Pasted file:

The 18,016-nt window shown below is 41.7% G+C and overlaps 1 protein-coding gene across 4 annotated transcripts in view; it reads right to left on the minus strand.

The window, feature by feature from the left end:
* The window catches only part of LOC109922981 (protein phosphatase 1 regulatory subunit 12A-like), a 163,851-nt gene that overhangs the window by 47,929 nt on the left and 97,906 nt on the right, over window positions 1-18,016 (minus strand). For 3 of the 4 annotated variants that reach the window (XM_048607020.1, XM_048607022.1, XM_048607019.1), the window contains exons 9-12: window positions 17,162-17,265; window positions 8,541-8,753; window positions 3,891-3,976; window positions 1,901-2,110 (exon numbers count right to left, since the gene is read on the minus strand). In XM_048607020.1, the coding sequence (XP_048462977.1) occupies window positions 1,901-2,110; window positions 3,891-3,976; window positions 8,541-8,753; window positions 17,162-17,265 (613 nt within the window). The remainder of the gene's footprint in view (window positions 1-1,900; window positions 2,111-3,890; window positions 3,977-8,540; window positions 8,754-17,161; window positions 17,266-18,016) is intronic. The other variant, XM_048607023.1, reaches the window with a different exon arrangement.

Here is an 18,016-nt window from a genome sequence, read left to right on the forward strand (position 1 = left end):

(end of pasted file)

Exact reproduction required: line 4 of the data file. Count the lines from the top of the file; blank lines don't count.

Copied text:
Here is an 18,016-nt window from a genome sequence, read left to right on the forward strand (position 1 = left end):